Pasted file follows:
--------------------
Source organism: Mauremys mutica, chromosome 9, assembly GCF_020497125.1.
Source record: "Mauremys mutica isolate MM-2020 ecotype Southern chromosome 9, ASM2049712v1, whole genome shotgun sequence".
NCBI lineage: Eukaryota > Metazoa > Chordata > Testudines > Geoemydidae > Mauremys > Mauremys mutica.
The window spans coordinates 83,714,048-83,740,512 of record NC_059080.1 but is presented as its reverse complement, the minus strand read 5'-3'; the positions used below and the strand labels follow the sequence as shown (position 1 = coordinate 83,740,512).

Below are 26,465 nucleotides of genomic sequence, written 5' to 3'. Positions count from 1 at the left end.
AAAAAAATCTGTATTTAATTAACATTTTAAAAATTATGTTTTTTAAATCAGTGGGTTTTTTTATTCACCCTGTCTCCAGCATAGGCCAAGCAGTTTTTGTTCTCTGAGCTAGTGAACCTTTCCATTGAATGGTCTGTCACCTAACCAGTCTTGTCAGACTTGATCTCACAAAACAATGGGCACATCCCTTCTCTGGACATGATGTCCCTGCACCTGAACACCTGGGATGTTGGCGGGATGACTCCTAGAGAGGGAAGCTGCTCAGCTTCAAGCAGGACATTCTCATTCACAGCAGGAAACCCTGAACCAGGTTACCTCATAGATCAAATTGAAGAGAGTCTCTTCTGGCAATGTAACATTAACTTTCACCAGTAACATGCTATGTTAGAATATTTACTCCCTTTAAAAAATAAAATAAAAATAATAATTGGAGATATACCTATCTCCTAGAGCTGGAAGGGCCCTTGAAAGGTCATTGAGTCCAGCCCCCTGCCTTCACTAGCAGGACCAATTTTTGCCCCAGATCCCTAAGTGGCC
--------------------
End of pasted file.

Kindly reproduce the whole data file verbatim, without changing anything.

Source organism: Mauremys mutica, chromosome 9, assembly GCF_020497125.1.
Source record: "Mauremys mutica isolate MM-2020 ecotype Southern chromosome 9, ASM2049712v1, whole genome shotgun sequence".
NCBI lineage: Eukaryota > Metazoa > Chordata > Testudines > Geoemydidae > Mauremys > Mauremys mutica.
The window spans coordinates 83,714,048-83,740,512 of record NC_059080.1 but is presented as its reverse complement, the minus strand read 5'-3'; the positions used below and the strand labels follow the sequence as shown (position 1 = coordinate 83,740,512).

Below are 26,465 nucleotides of genomic sequence, written 5' to 3'. Positions count from 1 at the left end.
AAAAAAATCTGTATTTAATTAACATTTTAAAAATTATGTTTTTTAAATCAGTGGGTTTTTTTATTCACCCTGTCTCCAGCATAGGCCAAGCAGTTTTTGTTCTCTGAGCTAGTGAACCTTTCCATTGAATGGTCTGTCACCTAACCAGTCTTGTCAGACTTGATCTCACAAAACAATGGGCACATCCCTTCTCTGGACATGATGTCCCTGCACCTGAACACCTGGGATGTTGGCGGGATGACTCCTAGAGAGGGAAGCTGCTCAGCTTCAAGCAGGACATTCTCATTCACAGCAGGAAACCCTGAACCAGGTTACCTCATAGATCAAATTGAAGAGAGTCTCTTCTGGCAATGTAACATTAACTTTCACCAGTAACATGCTATGTTAGAATATTTACTCCCTTTAAAAAATAAAATAAAAATAATAATTGGAGATATACCTATCTCCTAGAGCTGGAAGGGCCCTTGAAAGGTCATTGAGTCCAGCCCCCTGCCTTCACTAGCAGGACCAATTTTTGCCCCAGATCCCTAAGTGGCC